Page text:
local history

Courtesy of Tower Theatre and Visalia Fox Theatre

Performing arts venues have been dark since the coronavirus pandemic hit in March - including some of the Central Valley’s most historic theatres. But efforts are taking place to help these landmarks weather the storm.

To learn more, Valley Edition host Kathleen Schock spoke with Laurance Abbate, CFO of The Tower Theatre in Fresno, and Vikky Escobedo, Executive Director of the Fox Theatre in Visalia.

Fresno State history professor Ethan Kytle has been reviewing news reports about a pandemic, but not this one. He’s been reading the Fresno Morning Republican. That’s the newspaper that covered the Spanish Flu in 1918.

Mark Arax

As California’s stay-at-home directive in response to the COVID-19 pandemic continues, the pace of life has slowed for many. FM 89's Kathleen Schock spoke with journalist and author Mark Arax, who said that now is the perfect time to discover or revisit the work of the Valley’s most famous writer, Willam Saroyan.

National Archives / https://www.archives.gov/files/education/lessons/japanese-relocation/images/order-posting.gif

On February 19, 1942 President Franklin Roosevelt signed Executive Oorder 9066 which led to the forced removal of Japanese-American citizens from their homes and farms on the west coast, placing them in internment camps. Many of the families that were rounded up and sent to the camps came from the San Joaquin Valley. Many stayed there for years, and some lost their homes and farms.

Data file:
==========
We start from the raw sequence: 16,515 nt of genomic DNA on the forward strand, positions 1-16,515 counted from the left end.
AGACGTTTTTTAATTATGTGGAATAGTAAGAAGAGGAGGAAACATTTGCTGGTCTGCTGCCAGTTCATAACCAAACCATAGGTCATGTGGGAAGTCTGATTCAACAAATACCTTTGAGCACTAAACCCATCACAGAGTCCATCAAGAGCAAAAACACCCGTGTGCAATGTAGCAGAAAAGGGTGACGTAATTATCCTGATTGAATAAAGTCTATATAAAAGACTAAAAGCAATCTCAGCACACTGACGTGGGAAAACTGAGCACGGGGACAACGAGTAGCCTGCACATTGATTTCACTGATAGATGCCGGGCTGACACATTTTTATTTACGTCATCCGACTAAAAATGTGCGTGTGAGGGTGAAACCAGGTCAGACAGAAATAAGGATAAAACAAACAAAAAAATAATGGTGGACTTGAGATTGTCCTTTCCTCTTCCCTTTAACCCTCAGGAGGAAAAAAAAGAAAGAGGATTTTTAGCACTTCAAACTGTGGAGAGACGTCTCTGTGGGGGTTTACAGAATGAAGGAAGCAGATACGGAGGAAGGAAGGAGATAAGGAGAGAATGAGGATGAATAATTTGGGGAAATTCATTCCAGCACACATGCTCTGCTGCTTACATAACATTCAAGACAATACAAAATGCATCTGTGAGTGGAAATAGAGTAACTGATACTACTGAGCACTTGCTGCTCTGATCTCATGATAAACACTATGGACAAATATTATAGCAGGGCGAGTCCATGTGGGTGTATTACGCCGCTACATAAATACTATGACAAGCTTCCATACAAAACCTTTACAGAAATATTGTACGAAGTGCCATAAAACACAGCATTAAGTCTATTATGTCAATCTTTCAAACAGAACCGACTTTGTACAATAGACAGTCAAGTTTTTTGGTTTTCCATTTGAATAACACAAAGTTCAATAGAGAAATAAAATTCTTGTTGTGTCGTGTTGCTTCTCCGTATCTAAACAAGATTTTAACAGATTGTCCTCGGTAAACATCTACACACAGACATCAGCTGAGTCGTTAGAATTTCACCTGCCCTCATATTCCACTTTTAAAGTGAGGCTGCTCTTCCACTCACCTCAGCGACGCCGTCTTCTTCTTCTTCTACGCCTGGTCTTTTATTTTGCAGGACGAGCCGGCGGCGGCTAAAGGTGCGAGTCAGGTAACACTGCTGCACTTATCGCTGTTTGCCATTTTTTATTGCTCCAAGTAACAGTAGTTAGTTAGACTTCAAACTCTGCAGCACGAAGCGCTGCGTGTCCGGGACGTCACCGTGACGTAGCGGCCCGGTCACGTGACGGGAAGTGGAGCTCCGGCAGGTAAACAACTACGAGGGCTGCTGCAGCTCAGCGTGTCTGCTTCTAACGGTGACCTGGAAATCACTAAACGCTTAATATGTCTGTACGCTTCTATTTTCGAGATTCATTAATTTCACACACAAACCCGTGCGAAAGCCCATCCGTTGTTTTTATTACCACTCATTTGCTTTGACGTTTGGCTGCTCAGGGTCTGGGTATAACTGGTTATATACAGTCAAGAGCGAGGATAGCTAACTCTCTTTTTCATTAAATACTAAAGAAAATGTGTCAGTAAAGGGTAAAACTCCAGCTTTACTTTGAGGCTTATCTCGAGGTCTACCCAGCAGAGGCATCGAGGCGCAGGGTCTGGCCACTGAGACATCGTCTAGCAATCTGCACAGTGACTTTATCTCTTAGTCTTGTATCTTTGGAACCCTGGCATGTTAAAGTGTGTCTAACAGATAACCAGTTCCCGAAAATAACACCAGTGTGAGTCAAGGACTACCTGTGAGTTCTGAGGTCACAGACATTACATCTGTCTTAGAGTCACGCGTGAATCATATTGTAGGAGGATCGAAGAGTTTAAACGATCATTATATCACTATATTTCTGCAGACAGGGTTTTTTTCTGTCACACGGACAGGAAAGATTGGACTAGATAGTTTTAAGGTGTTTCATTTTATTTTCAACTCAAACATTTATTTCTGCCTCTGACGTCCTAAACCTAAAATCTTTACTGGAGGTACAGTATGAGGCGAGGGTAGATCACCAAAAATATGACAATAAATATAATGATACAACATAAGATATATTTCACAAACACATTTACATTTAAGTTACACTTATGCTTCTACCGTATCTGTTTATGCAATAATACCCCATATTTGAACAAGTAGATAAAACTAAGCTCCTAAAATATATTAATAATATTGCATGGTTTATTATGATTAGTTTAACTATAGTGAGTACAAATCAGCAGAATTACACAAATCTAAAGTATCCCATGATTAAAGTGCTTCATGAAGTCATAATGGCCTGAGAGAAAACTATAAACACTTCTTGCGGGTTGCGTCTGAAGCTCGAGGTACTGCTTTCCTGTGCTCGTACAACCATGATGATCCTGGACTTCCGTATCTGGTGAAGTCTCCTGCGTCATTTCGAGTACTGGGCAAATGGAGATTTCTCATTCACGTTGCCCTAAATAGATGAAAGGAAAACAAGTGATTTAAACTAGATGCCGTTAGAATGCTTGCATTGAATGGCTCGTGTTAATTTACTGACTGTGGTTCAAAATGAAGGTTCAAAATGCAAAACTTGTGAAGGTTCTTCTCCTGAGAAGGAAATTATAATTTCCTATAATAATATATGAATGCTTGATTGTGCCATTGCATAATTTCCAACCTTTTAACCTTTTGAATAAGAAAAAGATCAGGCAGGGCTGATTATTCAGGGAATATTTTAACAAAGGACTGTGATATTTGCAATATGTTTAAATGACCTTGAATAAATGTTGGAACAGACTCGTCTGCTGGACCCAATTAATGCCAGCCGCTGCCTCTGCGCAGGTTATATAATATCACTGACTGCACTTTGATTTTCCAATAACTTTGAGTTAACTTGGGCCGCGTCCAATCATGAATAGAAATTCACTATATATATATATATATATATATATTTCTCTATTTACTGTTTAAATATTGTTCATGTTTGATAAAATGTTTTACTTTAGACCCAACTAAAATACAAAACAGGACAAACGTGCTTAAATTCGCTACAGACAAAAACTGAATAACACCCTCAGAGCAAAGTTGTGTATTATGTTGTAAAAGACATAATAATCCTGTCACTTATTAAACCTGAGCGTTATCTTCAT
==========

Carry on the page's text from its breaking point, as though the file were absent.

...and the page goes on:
Lucasfilm

There's a new Star Wars film out in theaters this month, Rogue One. While George Lucas sold the franchise to Disney for billions several years ago, the California native will forever be associated with the Star Wars brand.

Joe Moore / Valley Public Radio

Hanford’s 7th Avenue looks pretty much like any other busy street in a small San Joaquin Valley town. It’s a broad avenue populated with a haphazard array of muffler shops, fast food joints and gas stations. Yet less than half a block away exists another world, seemingly frozen in time, a cultural and historic artifact, built by Chinese immigrants who came to build the railroad starting in the 1870’s, a place called China Alley.